When people think about drink-driving or drug-driving, it is often based on a narrative that involves a man, leaving a pub late at night, driving erratically and being stopped by the police. This scenario is sometimes the backdrop to an arrest for drink or drug driving offences. However, more often, the story is quite different.
The morning after the night before
The morning after the night before begins with a headache, followed by groans as the body and mind adjusts to the horrible thought that this is not a weekend, and work beckons.
A quick shower revives the senses and off to work you go. Traffic is heavy, drivers as intolerant as ever, and the rain contributes only to a sour mood amongst drivers. Then bang – a relatively minor shunt causing minimal damage, to really kick start the day!
But it is often this kind of minor road traffic incident, causing road chaos and attracting the attention of the police that results in roadside testing for drink and drugs.
The fact that you look great, feel fine, and are not responsible for the accident, will do nothing to mitigate the alcohol or drug levels in your body. Anyone who tells you that you can confidently predict alcohol or drug levels the morning-after is not telling the truth.
What happens next?
What happens next makes the earlier headache pale into insignificance.
An arrest, charge and court appearance resulting in a minimum period of disqualification.
Will you keep your job? What will your partner say?
The safest message remains ‘none for the road’; in some cases, there are legal defences available, and we can discuss these with you. When a defence is not possible, we work hard to mitigate the sentence and get your life back on track.
Your local police force will now have in place its Christmas and New Year drink-driving campaign. Roadside testing will increase, and officers will be extra vigilant.
How can we help?
We hope that you do not need our services over the festive period. If you do, please be assured that we are here, on your side, 24 hours a day.
If you need specialist advice in relation to any driving offences, criminal investigation or prosecution, from the initial investigation through to court proceedings, please get in touch. Call John Howey on 020 7388 1658 or email email@example.com. Let us help.Read More
In some cases, the police need to take either a blood or urine sample from a driver suspected of drink driving, or driving under the influence of drugs. In almost all instances, the police opt for a blood sample.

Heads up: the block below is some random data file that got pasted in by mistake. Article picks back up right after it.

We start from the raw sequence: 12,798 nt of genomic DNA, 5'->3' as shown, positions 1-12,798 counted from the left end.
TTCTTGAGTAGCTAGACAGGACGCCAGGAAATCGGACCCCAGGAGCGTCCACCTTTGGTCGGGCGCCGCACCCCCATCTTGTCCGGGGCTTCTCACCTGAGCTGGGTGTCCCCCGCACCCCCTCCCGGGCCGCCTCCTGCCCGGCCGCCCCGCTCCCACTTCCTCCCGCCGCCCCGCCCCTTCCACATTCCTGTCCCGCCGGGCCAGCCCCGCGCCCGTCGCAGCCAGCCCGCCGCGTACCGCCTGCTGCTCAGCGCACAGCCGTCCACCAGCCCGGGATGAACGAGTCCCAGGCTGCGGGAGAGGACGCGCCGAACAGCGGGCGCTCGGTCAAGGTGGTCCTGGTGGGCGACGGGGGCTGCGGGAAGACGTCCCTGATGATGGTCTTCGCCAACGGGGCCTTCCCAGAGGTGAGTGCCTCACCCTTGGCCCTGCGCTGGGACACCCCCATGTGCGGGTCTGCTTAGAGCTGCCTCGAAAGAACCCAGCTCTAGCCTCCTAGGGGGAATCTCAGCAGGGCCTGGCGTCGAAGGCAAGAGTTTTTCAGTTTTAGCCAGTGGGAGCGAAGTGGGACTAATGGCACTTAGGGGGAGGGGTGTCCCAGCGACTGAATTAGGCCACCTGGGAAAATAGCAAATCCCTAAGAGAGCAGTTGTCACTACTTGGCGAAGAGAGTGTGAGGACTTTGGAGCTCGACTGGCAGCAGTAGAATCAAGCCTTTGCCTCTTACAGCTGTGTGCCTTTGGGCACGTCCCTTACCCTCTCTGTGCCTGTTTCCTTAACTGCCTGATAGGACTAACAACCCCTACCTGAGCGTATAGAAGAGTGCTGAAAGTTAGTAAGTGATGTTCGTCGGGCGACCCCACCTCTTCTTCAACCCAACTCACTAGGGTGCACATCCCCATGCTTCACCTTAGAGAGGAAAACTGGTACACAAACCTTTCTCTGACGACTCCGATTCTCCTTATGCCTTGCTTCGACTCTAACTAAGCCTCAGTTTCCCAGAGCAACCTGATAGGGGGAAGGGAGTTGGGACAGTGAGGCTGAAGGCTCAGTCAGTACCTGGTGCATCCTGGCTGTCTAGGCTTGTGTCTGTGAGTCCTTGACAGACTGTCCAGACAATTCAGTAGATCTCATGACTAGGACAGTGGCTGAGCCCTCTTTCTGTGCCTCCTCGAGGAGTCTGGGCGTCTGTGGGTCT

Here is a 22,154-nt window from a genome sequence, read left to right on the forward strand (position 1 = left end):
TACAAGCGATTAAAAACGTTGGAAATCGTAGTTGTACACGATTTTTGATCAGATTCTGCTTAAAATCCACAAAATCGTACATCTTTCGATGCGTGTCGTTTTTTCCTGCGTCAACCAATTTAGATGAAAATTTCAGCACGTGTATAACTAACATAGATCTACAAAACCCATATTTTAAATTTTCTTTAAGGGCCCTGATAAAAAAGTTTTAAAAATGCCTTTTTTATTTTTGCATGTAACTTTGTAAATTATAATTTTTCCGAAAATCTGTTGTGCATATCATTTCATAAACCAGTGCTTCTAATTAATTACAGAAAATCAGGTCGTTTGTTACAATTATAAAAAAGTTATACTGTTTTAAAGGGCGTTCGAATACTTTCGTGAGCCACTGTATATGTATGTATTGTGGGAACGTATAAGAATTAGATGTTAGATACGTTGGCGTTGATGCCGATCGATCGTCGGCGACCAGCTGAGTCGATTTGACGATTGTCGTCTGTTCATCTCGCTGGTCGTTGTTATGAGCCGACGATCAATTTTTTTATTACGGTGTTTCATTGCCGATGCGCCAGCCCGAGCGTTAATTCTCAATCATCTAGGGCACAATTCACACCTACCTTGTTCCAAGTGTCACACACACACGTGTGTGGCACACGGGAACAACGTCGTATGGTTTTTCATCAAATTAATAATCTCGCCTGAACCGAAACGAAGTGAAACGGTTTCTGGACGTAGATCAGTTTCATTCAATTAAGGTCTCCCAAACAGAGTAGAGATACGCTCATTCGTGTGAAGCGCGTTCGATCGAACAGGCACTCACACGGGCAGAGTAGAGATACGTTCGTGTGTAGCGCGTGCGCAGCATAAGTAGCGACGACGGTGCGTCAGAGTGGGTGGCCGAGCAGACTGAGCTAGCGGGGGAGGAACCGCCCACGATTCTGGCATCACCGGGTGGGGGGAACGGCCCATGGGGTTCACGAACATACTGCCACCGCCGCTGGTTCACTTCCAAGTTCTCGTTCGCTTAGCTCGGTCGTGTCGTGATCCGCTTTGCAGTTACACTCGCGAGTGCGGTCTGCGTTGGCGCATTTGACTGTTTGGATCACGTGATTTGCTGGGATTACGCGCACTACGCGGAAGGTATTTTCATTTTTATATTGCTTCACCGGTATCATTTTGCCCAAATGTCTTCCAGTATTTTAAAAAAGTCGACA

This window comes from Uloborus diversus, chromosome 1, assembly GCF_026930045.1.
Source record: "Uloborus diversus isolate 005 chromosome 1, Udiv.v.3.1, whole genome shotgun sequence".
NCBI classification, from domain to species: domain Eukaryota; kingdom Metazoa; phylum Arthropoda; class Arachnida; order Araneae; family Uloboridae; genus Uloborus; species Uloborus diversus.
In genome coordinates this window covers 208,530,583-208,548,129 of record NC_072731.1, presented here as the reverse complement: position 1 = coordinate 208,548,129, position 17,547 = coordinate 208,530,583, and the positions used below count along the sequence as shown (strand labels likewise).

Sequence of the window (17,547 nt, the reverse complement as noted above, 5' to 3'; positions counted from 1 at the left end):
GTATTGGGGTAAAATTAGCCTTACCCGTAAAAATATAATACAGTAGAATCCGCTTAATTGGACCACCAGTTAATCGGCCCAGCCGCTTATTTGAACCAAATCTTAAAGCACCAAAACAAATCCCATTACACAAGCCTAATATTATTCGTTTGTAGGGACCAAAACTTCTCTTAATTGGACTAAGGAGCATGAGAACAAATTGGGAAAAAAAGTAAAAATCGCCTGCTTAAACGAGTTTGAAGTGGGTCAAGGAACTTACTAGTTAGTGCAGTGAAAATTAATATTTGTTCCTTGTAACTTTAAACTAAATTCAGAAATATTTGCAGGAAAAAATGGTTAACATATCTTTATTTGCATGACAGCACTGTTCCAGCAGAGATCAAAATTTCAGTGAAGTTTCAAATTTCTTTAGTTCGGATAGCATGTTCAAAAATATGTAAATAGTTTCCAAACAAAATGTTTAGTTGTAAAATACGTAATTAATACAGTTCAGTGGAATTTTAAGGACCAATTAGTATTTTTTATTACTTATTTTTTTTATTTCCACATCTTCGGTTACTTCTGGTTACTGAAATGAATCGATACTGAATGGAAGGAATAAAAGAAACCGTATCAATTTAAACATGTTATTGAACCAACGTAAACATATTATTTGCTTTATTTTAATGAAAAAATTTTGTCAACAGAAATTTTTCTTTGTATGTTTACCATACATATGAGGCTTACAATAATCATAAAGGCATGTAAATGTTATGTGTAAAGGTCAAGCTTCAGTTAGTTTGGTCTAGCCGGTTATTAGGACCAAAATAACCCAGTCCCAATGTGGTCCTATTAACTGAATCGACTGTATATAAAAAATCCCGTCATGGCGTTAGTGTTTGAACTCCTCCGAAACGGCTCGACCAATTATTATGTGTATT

Part of the procedure is informing the suspect that they can if they wish request part of the sample for independent testing.
Despite this vital protection being available, a large number of people fail to take advantage of this procedure.
Why do people not use this procedure?
Part of the problem is the procedure adopted by the police. The police do not offer a sample to the suspect (save where the suspect is incapable of consenting). They merely state, at the commencement of the procedure, that a suspect can request a sample.
From a practical perspective, this is a deficiency in the procedure. The suspect must first pick up on the option being available, which is not always easy during what can be a confusing and pressured situation. Then they must later make a specific request.
Before the 1988 road traffic legislation, there was a specific requirement for the police to offer a specimen. Consequently, the new law was very much a significant dilution of rights.
In Campbell v Director of Public Prosecutions  EWHC 559 (Admin) the court held:
“It is, therefore, no longer a statutory requirement for the officer to inform the suspect of his right to request his own specimen. [Counsel] submits that I should regard it as by now a settled principle of common law that such information should be provided to those against whom police officers are proceeding under section 7 of the 1988 Act. In my judgment, that is a hopeless proposition.”
This is not, however, the end of the matter as the court went on to state:
“There may well be circumstances, however, when, for reasons similar to those considered by the Court of Appeal in Mitten, a defendant will wish to challenge the admissibility of the analysis because he claims to have been unaware of his right to request the sample and as a result has suffered prejudice. It may be that such an application could be made under section 78 of the Police and Criminal Evidence Act 1984. I do not intend further to anticipate circumstances in which prejudice might be established.”
A vulnerable or distressed suspect may well be able to argue that they were unaware of their rights. The same would apply to a person for whom English is not their first language. That would be the case even though the police communicated the right.
It is the effectiveness of that communication that will be critical in such cases.
The above is just one small aspect of the law concerning the taking of samples. The law relating to drink driving and drug driving is detailed and complex. You should always seek advice before entering a plea at court. A failure to follow the proper procedure may provide a valid defence in this type of case.
How we can assist
If you need specialist advice in relation to any criminal investigation or prosecution, from the initial investigation through to court proceedings, please get in touch. Call John Howey on 020 7388 1658 or email firstname.lastname@example.org. Let us help.Read More